Truck, Purple Heart stolen from Army Ranger blown up in Afghanistan are recovered
By CHAD GARLAND | STARS AND STRIPES Published: December 18, 2019
It already had been a rough few months when someone stole the Ford F-150 Asia Davis had loaded with family belongings, the American flag her Army Ranger husband had carried in an August raid in Afghanistan and the Purple Heart they’d pinned to his chest on the battlefield.
But two days after the pickup was stolen — it disappeared after midnight on Friday the 13th — the police called to say they’d recovered the truck.
Davis has been in San Antonio since August, when she got word that her husband, Staff Sgt. Ryan Davis, had been injured by an improvised explosive device blast that set off the grenade he was carrying on his hip.
Initially given a 30% chance of survival, Ryan Davis has battled through blood clots, infections and amputations, with his wife always nearby.
“He lost his right arm, he lost his right leg, he lost his right hip, he lost his right pelvis, he lost his left leg below the knee,” Asia Davis said.
One of about 140 troops wounded in action in Afghanistan so far this year, he’s part of a population the Pentagon rarely discusses after 18 years of war. But the effort to save his life was publicized highly earlier this year when the Air Force disclosed details of the 8,000-mile medical flight that brought him from Bagram Airfield to Brooke Army Medical Center in Texas.
In recent weeks, he’s undergone rehabilitation at a polytrauma center in San Antonio, learning to use prosthetics and crutches. Four months, 28 surgeries and 282 units of blood after his injury, with his release date approaching, his wife brought their belongings from Savannah, Ga., where he’d been serving with the 1st Battalion, 75th Ranger Regiment, to Texas, to move the family into long-term housing on Fort Sam Houston.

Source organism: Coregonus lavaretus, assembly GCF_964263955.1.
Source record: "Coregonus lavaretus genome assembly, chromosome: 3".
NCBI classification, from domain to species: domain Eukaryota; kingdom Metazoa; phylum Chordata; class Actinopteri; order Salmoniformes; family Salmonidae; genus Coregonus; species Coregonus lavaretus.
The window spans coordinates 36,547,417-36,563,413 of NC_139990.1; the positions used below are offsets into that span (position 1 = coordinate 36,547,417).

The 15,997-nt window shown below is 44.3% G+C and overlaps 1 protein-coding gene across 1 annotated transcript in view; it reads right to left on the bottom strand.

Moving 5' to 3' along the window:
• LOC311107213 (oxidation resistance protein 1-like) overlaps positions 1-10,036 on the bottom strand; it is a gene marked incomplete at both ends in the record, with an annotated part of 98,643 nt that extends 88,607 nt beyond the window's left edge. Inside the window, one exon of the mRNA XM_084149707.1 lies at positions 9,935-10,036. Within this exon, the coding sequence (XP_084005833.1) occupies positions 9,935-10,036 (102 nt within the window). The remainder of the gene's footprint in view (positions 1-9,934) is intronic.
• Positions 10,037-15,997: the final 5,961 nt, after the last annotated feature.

But in the middle of Friday night, someone made off with it all.
“It was a gut punch,” Asia Davis said in a phone interview Tuesday. “I worked so hard to try to get everything situated for this move, I got the truck for my husband, I did so much, and then some a**hole wants to come in and steal it.”
In a local television news interview last week, she told the thieves they could keep the truck but implored them to return irreplaceable personal belongings like family photos.
Good news came on Sunday afternoon when a police sergeant called to say they’d found the stolen pickup. About 30 minutes later, Asia Davis was in the parking lot of a sporting goods store on the south side of town, looking at the F-150, she said.
The truck, which had been paid for by the VA and donors, and was to be modified so Ryan Davis could drive it, was fine. But jewelry, Christmas gifts, dozens of pairs of her shoes, her husband’s uniforms and boots, her son’s medication, the dog’s medication, her and her husband’s medical records — all together, about half of what she’d loaded into the vehicle — had been taken.
All but one of the couple’s inscribed Bibles were gone, as was a “Davis Strong” sweatshirt — signed by President Donald Trump — that a friend had made for a fundraiser. A presidential pen and coin also had been taken.
But several challenge coins presented to Ryan Davis were still there, as were his prosthetics, his wheelchair, the family photos and, to Asia Davis’ relief, her husband’s Purple Heart and American flag.
“They pretty much took everything that they could try to sell,” she said. “You can’t sell a Purple Heart.”
Asia Davis has been shopping to replace some of the material things that she lost to the thieves and would be traveling out of state to bring her son to Texas in time for her husband’s release from the hospital — expected to be just before Christmas.
Finally, after so many months and trials, she said, “He’ll be coming home.”
Army Ranger and triple amputee Staff Sgt. Ryan Davis undergoes rehabilitation in San Antonio in a photo his wife posted to Facebook on Monday, Oct. 21, 2019. Davis was wounded severely by a pair of blasts on an Afghanistan battlefield in August and was rushed to Brooke Army Medical Center, where he initially was given a 30% chance of surviving.